Four corrections officers face battery charges after they were accused of choking and beating an inmate in a racially charged attack in the barbershop of one of Florida’s most notoriously harsh prisons, the Department of Corrections acknowledged Wednesday.
The officers, who are all white, allegedly ordered inmate Jessie Knight, who is black, into the barbershop at the Northwest Florida Reception Center in Chipley, placing him in the chair and then wrapping a smock tightly around his neck. According to court affidavits, Knight told investigators two years ago that the officers kicked and punched him at the same time, shouting “Let’s beat this n----- and teach him a lesson.’’
The report said the officers were punishing Knight, then 23, because he dropped a cookie outside the chow hall.
The charges were filed by the Florida Department of Corrections’ Inspector General on Jan. 29 in Washington County but weren’t announced until Wednesday, after the Miami Herald made an inquiry. The officers, however, have yet to be formally arrested. Corrections officers Daniel Lucante, Kendal May and Grady Johnson, and Sgt. Joseph Stapp will be charged at their March 9 arraignment with malicious battery upon an inmate, a misdemeanor.
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Lucante, Johnson and Stapp are not currently employed with the department. May is still employed, but is on administrative leave pending discipline. The beating, administered on May 28, 2014, was initially investigated by the FBI, then the case was turned over to the FDC and the state attorney.
The attack on Knight happened about the same time that another inmate, Jeremiah Tatum, was beaten by a group of officers at the prison. That case, which was handled by the FBI, resulted in the arrests of six officers. Tatum, 31, was black, and all the officers who were charged, dubbed “the Chipley Six,’’ were white.
Five of the six were sentenced last year to three years probation. The judge noted the guards had clean criminal histories, cooperated in the investigation and were merely acting under the orders of their superior, Capt. James Kirkland, who committed suicide after his arrest.
All were accused of beating Tatum while he was shackled and handcuffed, then fabricating a story that he had spit on them.
“These were good officers who treated people with respect,” said Judge Robert Hinkle in explaining the light sentences as reported in a story in the Washington County News last year. “They had an out-of-hand boss. My guess is that if any of the five spoke up it would have been enough to stop it, but no one spoke up. That’s a failure on the officers, the DOC and the culture of the institution.”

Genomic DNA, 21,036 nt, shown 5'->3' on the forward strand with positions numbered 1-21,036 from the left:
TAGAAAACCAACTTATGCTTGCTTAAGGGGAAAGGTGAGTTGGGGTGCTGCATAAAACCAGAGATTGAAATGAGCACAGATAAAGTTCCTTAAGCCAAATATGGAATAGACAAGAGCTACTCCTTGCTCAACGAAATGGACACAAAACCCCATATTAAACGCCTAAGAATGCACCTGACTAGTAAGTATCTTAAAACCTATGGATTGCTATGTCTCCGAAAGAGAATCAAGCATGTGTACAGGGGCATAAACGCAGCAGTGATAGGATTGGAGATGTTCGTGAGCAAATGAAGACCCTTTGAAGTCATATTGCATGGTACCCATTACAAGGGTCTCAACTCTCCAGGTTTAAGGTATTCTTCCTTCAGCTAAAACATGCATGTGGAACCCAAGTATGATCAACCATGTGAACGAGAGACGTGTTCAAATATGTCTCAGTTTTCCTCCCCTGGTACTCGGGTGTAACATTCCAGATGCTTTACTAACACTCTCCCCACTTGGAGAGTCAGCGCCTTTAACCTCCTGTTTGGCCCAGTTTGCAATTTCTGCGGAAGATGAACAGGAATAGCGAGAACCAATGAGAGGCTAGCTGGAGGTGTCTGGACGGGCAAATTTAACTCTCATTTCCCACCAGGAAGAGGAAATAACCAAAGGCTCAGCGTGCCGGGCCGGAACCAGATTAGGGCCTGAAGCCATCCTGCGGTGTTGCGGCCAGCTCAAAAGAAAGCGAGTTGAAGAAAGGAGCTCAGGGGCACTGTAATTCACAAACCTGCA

The Northwest Florida Reception Center, in Florida’s Panhandle, has a history of violence. One of the officers arrested in connection with Tatum’s beating later admitted as part of his plea that inmates were often sprayed with chemicals and beaten under false pretenses.
FDC Secretary Julie Jones maintains she has been aggressively working to clean up prison abuses. In 2015, her first year as secretary, over 1,000 corrections officers were fired and more than 3,000 left voluntarily.
However, she has been criticized by some for failing to hold higher-ranking officers accountable. Only two wardens were fired of the 32 who left the agency last year through retirement or voluntary separations. Samuel Culpepper, who acted as warden at NWFRC for many years, is now one of the agency’s four regional directors.
The Miami Herald was unsuccessful in reaching the state attorney, Glenn Hess, who approved the misdemeanor charges in the Knight case. The court papers were signed by Lora C. Bell, clerk of Washington County.
According to the complaint, after the officers beat Knight the first time, they let him return to his dormitory. But shortly thereafter, they ordered him to report to the barbershop a second time and they resumed the beating, which was witnessed by inmates and at least one corrections officer who reported it. After they were finished, they forced Knight to clean up his own blood, the affidavit said. Knight, who was 170 pounds and 5-foot-9, was serving 12 years for attempted sexual battery.
The inmate’s face was “busted up,’’ he was bleeding underneath both his eyes and his shirt was spattered with blood, according to the corrections officer, who is not identified in the report.
All of the officers, in sworn statements, denied their involvement, the affidavit said.
The Miami Herald, which has been investigating inmate abuse for two years, found that NWFRC had a practice in which officers were encouraged by wardens to spray chemical agents as a disciplinary tool, even if the inmates had done little to disrupt the prison.
This practice of random gassing, which officers came to call “the program,’’ was enforced regularly, and those officers who didn’t go along could face demotion or other punishment, according to records reviewed by the Herald.